Liking What You See is a written as a documentary about college students raised with technology that prevents them from seeing people as attractive or unattractive. The way they see themselves and the way they interact with people with or without the technology is believable and also fascinating. It really made me think about "look-ism" and the extent to which my own
Sep 19, 2007 Adam rated it 5 of 5 stars
Recommends it for: People who like ideas
Ted Chiang is really terrific. These novellas (and one very short story) written in mock academic style like Borges (using magazine articles and fake documentary style along with essay like delivery and faux 19th century style), he takes idea like superhuman intelligence, the tower of Babel, alien language that affects the nature of time, Christian theology as a scientific fact,the industrial revolution run by golems, math as arbitrary system, nanotech that prevents you from seeing beauty; and t ...more
Evan Leach
Stories of Your Life and Others contains the first eight stories written by Ted Chiang. It's a pretty extraordinary debut. The stories in this collection are:

Tower of Babylon: A twist on the story of the biblical Tower of Babel, where the builders actually manage to reach the heavens.

Division by Zero: The story of a professor of mathematics who discovers a proof that shakes her profession to its core, which causes her husband to rethink some truths of his own.

Understand: A comatose man is given
Scott (GrilledCheeseSamurai)


This was a little to spiritual for my tastes. There was a handful of stories that I got into - but, for the most part, I wasn't really all that impressed.

It made for good reading to break up some of the other stuff I was/am reading at the same time. While I love short story collections, this isn't one I feel particularly inclined to recommend.

Not bad - just not all that great.

2.5 stars rounded up to a 3.
Hard sci-fi at its highest. Chiang is an erudite and his stories thoroughly documented. Even if the vocabulary is not very accessible, the writing style is very fluent, which makes it readable and easy to comprehend its message.

Basically, all these 8 stories are about science versus spirituality.

> Tower of Babylon - testing human limits, the path to absolute knowledge which leads to an unexpected result.

> Understand - again about absolute knowledge: to be selfish about it or use it to hel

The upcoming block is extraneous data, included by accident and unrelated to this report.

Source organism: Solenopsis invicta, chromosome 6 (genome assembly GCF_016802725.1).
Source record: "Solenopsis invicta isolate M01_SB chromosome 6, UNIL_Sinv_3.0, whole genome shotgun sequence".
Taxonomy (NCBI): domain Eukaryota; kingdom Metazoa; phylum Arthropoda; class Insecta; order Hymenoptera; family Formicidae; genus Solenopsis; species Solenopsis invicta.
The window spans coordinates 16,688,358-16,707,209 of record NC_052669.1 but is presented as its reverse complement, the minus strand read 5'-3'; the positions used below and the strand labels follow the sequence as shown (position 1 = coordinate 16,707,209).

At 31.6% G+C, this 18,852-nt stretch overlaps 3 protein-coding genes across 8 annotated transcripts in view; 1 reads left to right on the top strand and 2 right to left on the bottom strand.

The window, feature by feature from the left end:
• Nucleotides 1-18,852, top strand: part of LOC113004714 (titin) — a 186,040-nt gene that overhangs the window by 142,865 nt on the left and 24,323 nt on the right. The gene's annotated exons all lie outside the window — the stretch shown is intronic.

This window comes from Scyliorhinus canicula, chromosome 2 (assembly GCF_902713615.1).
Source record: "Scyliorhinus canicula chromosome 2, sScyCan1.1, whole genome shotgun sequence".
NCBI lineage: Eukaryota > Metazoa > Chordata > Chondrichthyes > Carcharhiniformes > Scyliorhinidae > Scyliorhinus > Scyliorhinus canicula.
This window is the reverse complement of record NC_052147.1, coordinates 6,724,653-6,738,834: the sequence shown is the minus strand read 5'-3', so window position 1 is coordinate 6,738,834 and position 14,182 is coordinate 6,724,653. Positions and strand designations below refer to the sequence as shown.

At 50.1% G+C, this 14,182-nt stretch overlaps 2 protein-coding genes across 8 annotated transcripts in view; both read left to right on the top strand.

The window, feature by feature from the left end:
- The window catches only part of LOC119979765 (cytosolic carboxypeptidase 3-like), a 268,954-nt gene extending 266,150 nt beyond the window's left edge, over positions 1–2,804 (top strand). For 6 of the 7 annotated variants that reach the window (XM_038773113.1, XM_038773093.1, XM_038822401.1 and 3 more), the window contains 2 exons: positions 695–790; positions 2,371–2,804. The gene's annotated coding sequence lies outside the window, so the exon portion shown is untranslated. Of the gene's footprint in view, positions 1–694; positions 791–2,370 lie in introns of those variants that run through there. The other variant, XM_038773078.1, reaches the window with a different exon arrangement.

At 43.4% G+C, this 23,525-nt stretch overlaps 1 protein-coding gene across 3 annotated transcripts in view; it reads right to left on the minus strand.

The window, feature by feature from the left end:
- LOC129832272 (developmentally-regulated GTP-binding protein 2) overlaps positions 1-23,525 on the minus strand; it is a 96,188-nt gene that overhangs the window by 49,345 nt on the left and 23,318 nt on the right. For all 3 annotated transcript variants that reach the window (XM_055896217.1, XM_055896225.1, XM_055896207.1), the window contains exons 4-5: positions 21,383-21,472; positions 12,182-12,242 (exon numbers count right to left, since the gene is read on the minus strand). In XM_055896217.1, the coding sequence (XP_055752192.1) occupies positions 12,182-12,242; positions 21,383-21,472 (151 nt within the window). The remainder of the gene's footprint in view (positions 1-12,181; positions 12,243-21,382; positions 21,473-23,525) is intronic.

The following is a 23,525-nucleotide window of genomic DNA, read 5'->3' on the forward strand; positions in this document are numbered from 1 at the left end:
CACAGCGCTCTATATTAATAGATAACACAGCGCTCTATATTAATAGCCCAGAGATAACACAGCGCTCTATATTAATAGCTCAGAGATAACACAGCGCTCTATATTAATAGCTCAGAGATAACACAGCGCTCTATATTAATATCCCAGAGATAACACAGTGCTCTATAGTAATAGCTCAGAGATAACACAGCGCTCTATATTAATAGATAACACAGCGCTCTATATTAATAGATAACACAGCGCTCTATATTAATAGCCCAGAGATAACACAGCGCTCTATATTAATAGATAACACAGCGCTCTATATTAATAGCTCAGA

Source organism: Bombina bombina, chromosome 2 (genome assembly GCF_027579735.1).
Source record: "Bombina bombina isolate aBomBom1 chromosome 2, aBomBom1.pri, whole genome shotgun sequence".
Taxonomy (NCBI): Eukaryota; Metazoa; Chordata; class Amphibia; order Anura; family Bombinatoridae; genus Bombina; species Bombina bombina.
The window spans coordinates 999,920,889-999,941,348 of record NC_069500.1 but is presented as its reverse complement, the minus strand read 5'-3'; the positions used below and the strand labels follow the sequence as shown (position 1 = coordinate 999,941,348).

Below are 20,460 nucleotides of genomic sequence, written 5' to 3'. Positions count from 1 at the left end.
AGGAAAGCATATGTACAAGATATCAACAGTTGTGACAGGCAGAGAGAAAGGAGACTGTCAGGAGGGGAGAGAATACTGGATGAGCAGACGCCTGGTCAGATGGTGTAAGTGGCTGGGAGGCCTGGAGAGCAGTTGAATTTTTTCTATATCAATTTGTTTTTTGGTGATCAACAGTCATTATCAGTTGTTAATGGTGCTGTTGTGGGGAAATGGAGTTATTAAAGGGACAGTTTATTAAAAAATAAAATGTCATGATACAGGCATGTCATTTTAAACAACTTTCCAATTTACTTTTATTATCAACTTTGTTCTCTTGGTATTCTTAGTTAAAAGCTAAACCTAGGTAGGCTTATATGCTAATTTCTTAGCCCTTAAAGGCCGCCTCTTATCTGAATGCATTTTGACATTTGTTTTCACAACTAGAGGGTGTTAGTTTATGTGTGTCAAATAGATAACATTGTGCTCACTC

J. Montero
Hace unas semanas dije que dejaba de poner estrellitas y, a cambio, me comprometía a hacer una breve reseña de los libros que más me interesaran. Es el caso de "La historia de tu vida". La antología de relatos de Chiang cuenta con uno de los que más me ha impresionado en la vida (el que da nombre a la recopilación), tanto por la historia como por la forma, el ritmo, la manipulación del tiempo, el arco del personaje... ¡Todo, vamos!
Sin entrar en detalle en cada relato, diré que el autor consigue
This is why I love sf, and this is why I love short stories.

Probably the most concentrated exclusively made of awesome collection of sf short stories ever published. Or that i had the luck of reading yet. And in an age where sf seems dead, where short stories seems dead, here these are as good, or better, than any sf short stories yet ( you can separate the categories, and it will still be valid).

When published had the advantage that is collected *everything*, apart I think from the Science, or
Ramón Pérez
Es poesía pura. Son relatos cortos de un autor que, que yo sepa, sólo ha escrito estos. Y es lamentable porque es tan brillante...

Un consejo: no leáis la contraportada del libro. Destripa la mitad de los relatos. No puedo contar más sin hablar de más. Simplemente: es hasta ahora el mejor libro que he leído este año. Leedlo. Regaladlo a otros para que lo lean.

Si alguien cree que la ci-fi no puede ser poesía, que lea esto y se lo haga mirar.
Impresionante recopilación de relatos de Ted Chiang.

La verdad es que no sabría decir cual me ha parecido mejor. Pero, por destacar algunos, me quedaría con "Story of Your Life", "Liking What You See: A Documentary" y "Hell is the Absence of God". O también "Tower of Babel" y "Division by Zero"...Vamos, que me quedaría con todos.

Una lectura imprescindible para los amantes de la ciencia ficción.

Juan Raffo
Llegué a la ciencia ficción y a la fantasía porque me encantaban las naves espaciales, las pistolas de rayos y las aventuras con muchas batallas.